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The wide spectrum of links and interrelations found amongst the diversity of human sexual expressions and spiritual practices around the world constitutes one of the most fruitful grounds of scholarly research today. Exploring Sexuality and Spirituality introduces an emerging academic field of studies focused on the multiplicity of problematizations intersecting spirituality and sexuality, from eroticism and ecstasy embodiments to inner spiritual cultivation, intimate relationships, sex education, and gender empowerment. This collection of essays addresses subjects such as prehistoric art, Queer Theology, BDSM, Tantra, the Song of Songs, ‘la petite mort’, asceticism, feminist performative protests, and sexually charged landscapes, among others. Through varied methodologies and state-of-the-art interdisciplinary approaches, this volume becomes highly useful for readers engaged in the integration of scholarly and practical knowledge.
Author: Mirella Klomp
In what is often considered ‘a society “after God”’, millions of Dutch participate annually in a public multi-media performance of Christ's Passion. What to make of this paradox? In Playing On: Re-staging the Passion after the Death of God, Mirella Klomp offers a theological analysis of this performance and those involved in it. Working in an interdisciplinary fashion and utilizing creative interludes, she demonstrates how precisely this production of Jesus' last hours carves out a new and unexpected space for God in a (post-)secular culture. Klomp argues compellingly that understanding God's presence in the Western world requires looking beyond the church and at the public domain; that is the future of practical theology. She lays out this agenda for practical theology by showing how the Dutch playfully rediscover Christian tradition, and – perhaps – even God.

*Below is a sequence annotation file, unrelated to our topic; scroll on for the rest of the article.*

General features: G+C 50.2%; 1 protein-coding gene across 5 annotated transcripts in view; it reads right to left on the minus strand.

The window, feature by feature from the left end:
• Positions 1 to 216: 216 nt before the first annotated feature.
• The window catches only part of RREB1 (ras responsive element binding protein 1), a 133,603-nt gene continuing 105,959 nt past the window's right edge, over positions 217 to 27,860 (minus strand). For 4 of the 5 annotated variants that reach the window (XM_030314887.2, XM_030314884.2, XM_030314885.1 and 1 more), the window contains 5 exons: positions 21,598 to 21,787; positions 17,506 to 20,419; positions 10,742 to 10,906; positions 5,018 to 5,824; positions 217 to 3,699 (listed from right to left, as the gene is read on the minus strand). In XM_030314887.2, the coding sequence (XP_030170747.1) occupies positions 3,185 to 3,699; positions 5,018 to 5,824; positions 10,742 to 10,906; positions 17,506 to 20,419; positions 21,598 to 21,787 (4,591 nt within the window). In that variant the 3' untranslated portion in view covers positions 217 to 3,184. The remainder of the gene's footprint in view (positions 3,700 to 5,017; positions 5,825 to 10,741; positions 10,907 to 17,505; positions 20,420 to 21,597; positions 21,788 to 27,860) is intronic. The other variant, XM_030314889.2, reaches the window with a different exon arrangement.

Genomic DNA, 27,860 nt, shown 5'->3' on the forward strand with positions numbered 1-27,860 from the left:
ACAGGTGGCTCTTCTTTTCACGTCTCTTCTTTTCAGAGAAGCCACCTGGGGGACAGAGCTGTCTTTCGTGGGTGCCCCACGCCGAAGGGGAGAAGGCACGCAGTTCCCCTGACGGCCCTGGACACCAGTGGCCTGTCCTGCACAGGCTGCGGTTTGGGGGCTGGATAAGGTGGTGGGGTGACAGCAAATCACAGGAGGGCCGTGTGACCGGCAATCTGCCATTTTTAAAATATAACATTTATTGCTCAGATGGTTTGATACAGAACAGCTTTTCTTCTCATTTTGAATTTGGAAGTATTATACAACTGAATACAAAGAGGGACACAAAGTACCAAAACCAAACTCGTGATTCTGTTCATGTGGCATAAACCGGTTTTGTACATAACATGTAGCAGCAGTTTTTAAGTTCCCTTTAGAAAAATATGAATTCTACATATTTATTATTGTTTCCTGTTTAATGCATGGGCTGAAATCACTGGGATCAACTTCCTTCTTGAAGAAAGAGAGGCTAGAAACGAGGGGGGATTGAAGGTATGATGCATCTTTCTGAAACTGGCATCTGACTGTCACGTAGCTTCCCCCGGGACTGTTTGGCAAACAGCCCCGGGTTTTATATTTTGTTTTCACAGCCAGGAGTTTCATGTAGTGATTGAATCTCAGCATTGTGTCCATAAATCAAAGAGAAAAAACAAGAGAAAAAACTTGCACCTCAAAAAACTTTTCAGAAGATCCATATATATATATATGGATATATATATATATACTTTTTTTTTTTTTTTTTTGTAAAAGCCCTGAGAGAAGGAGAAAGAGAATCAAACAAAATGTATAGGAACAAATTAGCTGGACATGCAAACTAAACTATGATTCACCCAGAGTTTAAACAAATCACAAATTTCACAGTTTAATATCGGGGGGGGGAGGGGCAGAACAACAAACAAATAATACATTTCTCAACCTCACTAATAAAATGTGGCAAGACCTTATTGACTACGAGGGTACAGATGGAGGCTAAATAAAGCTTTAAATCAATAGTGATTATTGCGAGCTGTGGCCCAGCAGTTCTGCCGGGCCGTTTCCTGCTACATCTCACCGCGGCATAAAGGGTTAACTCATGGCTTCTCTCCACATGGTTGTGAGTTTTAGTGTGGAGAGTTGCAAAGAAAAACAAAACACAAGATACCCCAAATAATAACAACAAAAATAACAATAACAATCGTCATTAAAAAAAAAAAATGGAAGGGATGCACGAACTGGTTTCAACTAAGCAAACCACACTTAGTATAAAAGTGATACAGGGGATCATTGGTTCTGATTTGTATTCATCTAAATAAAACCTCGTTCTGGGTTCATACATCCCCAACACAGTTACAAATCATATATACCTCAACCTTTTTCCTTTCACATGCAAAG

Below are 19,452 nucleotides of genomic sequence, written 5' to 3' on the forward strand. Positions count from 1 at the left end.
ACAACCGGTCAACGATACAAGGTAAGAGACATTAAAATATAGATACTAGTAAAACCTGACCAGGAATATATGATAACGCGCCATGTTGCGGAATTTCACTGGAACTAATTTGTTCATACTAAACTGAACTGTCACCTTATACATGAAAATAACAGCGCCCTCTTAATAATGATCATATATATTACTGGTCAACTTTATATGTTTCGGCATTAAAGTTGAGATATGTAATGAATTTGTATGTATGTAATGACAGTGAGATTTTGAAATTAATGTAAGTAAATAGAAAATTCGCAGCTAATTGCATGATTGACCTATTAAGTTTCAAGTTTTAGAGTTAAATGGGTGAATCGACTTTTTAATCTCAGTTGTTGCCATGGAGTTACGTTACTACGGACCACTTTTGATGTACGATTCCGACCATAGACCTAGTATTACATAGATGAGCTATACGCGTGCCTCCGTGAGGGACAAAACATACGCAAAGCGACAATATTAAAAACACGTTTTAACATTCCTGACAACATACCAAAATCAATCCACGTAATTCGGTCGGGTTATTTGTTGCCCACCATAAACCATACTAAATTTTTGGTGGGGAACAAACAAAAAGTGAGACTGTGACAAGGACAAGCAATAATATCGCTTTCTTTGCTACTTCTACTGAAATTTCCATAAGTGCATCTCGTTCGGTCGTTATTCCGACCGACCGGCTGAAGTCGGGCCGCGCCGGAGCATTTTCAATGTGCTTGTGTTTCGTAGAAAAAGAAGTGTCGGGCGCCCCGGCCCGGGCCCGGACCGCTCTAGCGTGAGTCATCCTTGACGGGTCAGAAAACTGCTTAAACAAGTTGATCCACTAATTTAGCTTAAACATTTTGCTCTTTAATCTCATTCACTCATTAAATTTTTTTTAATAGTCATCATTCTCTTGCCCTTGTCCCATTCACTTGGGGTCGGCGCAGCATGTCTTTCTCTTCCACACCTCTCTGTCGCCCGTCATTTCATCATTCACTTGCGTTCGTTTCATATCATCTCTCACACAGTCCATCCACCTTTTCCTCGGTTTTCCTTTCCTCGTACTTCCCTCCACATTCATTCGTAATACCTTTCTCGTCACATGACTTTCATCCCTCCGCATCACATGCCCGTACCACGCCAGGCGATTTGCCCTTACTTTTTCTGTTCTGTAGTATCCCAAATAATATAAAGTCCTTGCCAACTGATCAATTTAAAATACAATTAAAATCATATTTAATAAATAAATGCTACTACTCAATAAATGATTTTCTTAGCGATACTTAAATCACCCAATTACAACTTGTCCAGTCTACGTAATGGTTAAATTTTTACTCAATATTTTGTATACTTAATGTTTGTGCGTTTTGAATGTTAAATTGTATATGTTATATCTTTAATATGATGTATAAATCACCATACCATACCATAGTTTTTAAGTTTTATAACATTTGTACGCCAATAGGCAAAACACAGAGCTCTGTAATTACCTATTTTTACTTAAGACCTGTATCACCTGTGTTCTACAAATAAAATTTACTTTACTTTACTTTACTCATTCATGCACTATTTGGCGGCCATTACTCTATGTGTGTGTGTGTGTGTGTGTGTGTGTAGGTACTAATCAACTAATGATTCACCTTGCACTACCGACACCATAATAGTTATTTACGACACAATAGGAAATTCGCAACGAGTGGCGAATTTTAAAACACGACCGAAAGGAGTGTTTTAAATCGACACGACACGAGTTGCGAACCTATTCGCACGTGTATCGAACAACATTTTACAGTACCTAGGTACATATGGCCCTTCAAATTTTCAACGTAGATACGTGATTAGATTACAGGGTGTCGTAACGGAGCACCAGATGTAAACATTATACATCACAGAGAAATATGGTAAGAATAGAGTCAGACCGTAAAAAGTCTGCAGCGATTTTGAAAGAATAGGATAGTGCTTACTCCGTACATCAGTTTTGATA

Konturierungen eines umstrittenen Themas
Ein aktueller Überblick zur Ideen- und Missbrauchsgeschichte eines schillernden Schlagworts, aber auch zu seinen Potenzialen als philosophisches Analysewerkzeug.
Die Wortgeschichte von „Weltanschauung“ ist kurz: Zwischen seinem ersten, eher beiläufigen Auftauchen bei Kant 1790, subjektivierenden Aufladungen in der Romantik und den inflationären Ideologisierungen und Politisierungen von „Weltanschauung“ im späten 19. und frühen 20. Jahrhundert liegen nur 150 Jahre. Besonders sein Missbrauch durch NS-Ideologen hat das Wort in Verruf gebracht, es lebt aber u.a. im juristischen Sprachgebrauch fort und erlebt in der gegenwärtigen Religionskritik wieder etwas Konjunktur: Dort wird z.T. wieder eine naturalistische „wissenschaftliche Weltanschauung“ in Aussicht gestellt. Als philosophisches Analysewerkzeug hat das Wort aber Potenzial: „Weltanschauung“ könnte nicht nur für religiös-politische Bewertungen stehen, sondern auch für jenes implizite theoretische Koordinatensystem, das jeden Menschen in seinem Verstehen, Denken und Handeln leitet.